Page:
After surpassing the hurdle posed by the controls, ground battles can definitely prove entertaining, especially thanks to the wide variety of enemies and to the fact that many of them require different strategies to defeat. A few vehicle-based sections provide further variation and prove almost as fun as the airborne ones, especially when Pit gets to control the Cherubot: a slow but hard-hitting mecha armed with a crushing arm and a devastating plasma machine gun.
Add to that the extremely wide variety of weapons belonging to nine different classes (for a total of over 100), each with its own unique fighting style that can mix up things quite radically, and the fact that they can even be merged to create new ones. You get an exceptional level of depth that will possibly turn the control-related hiccup into a rather forgivable flaw.
What definitely doesn’t change between airborne and ground-based levels is the fact that the game looks absolutely gorgeous, with graphics that place it near the very top of the ladder as far as 3DS visuals go. Characters, monsters and environments are colorful and detailed, and the level of variation and eyecandy are really top-notch for a portable game.
Animations provide a nice complement for the lovely 3D models and textures and, with the exclusion of the aforementioned limp, they really bring characters to life, especially when paired with the amazing flying speed that will propel Pit across the beautifully deep and large environments. To put it down simply, if Kid Icarus: Uprising isn’t the best looking 3DS game, it gets very near to that goal.
The audio aspect of the game shows the same high level as its visuals. The sountrack is varied and extremely pleasing, benefitting from some of the most epic and engaging tunes in the 3DS library. I don’t have any qualms in admitting that I found myself humming “Magnus’s Theme” while going to work (and that’s something that happens to me quite rarely), while the acoustic guitar in the theme dedicated to Dark Pit is really memorable and fits to the character like a velvet glove.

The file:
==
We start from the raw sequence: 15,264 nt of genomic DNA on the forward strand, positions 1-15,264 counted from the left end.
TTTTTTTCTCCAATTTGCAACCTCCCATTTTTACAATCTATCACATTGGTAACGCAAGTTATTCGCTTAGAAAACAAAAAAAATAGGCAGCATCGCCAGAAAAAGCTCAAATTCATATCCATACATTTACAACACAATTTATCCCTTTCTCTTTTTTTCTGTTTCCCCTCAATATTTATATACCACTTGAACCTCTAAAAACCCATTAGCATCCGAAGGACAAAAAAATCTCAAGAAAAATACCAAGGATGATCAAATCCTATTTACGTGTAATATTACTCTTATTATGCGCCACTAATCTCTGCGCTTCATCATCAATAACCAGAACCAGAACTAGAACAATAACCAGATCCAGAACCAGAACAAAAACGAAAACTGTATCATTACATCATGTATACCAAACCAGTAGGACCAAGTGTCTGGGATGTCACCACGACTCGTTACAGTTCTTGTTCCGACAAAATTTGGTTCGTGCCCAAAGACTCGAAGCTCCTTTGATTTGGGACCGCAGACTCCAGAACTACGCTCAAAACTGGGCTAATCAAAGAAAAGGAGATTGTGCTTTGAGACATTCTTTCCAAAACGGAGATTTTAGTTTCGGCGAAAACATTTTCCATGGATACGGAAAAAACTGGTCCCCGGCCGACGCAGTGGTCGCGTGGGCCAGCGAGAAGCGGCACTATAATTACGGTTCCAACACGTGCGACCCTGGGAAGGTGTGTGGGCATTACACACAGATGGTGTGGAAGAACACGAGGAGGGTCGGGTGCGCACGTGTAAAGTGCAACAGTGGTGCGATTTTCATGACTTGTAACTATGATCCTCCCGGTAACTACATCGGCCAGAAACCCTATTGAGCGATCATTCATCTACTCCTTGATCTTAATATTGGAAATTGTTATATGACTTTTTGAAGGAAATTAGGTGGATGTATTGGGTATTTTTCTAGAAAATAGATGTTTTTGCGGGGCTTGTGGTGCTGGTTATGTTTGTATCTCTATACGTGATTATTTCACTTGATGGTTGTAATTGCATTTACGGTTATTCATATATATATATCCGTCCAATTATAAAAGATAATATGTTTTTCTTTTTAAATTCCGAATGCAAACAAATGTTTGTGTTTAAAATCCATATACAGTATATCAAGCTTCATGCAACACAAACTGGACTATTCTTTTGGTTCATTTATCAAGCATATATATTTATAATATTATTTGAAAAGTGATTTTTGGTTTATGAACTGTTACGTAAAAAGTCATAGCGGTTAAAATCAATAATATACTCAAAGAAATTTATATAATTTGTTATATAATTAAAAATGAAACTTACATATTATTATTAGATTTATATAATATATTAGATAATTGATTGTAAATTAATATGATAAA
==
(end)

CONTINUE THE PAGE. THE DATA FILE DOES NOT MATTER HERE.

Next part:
Voice acting is generally very well executed, with actors that fit their roles without a hitch and well delivered lines with an intentional comedic focus that contributes to keep the story entertaining. Those that are used to a more serious approach to storytelling may find the script a tad cheesy, especially considering the fact that Uprising‘s characters never really shut up, but Nintendo fans will definitely find themselves right at home with how Pit and his allies and enemies are characterized.
While single player is already definitely deep, two multiplayer modes add to the overall longevity. The first mode is a rather straightforward six player battle royale, while a more interesting Light vs. Dark mode creates a very entertaining second option.
In Light vs. Dark players are split in two teams of three. Each team shares a health bar depleted by each death. When the health bar reaches zero the last player that was defeated will be turned into a angel, and will serve as a target for the opposite team, creating a quite deep and engaging multiplayer experience that proves definitely more fun than the basic free for all mode, provided that you already mastered the awkward walking controls, of course.
All things considered, Kid Icarus: Uprising is definitely one of the best games in the 3DS library. While it suffers from a serious flaw in the control scheme of the ground-based gameplay, the masterfully crafted flight sections, the gorgeous graphics and the engaging soundtrack, topped by a depth of content that has few rivals in portable gaming, create an experience that makes getting used to turning with the stylus definitely worthwhile.
The return of the Kid Icarus franchise was long overdue, and Uprising does full justice to its legacy.
By continuing past this page, you by your continued use of this site, agree to be bound by and abide by the User Agreement. © 2013 DualShockers.
All content, including editorials, comments, and any other written works on DualShockers, are licensed under a Creative Commons License permitting non-commercial sharing with attribution.